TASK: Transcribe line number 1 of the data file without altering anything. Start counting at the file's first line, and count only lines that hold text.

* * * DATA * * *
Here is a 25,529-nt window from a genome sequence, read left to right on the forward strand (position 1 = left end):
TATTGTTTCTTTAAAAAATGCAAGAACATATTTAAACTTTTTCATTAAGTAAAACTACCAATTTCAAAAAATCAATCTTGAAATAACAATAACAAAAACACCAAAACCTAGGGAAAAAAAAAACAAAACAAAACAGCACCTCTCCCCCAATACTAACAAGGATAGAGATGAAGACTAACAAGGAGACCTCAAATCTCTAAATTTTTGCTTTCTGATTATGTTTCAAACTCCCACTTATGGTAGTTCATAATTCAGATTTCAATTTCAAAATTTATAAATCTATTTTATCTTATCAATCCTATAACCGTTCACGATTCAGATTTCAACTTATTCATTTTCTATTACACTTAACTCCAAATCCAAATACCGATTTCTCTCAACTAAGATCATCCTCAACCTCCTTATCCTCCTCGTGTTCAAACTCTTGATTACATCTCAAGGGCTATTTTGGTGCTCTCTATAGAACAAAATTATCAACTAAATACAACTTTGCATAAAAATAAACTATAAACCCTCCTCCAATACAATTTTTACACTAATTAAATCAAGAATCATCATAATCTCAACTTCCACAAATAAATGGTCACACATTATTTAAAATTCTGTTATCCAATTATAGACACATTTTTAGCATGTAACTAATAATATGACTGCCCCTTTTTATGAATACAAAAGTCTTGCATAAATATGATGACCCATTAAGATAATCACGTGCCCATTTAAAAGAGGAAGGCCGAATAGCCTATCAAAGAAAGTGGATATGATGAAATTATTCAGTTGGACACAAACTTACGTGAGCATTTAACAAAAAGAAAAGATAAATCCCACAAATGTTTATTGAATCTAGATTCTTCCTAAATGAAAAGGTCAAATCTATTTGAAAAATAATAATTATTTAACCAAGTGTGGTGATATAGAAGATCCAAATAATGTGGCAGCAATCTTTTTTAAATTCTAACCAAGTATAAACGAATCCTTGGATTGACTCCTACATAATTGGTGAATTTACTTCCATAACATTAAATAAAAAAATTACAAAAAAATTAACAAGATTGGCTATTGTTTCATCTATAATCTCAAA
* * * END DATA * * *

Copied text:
Here is a 25,529-nt window from a genome sequence, read left to right on the forward strand (position 1 = left end):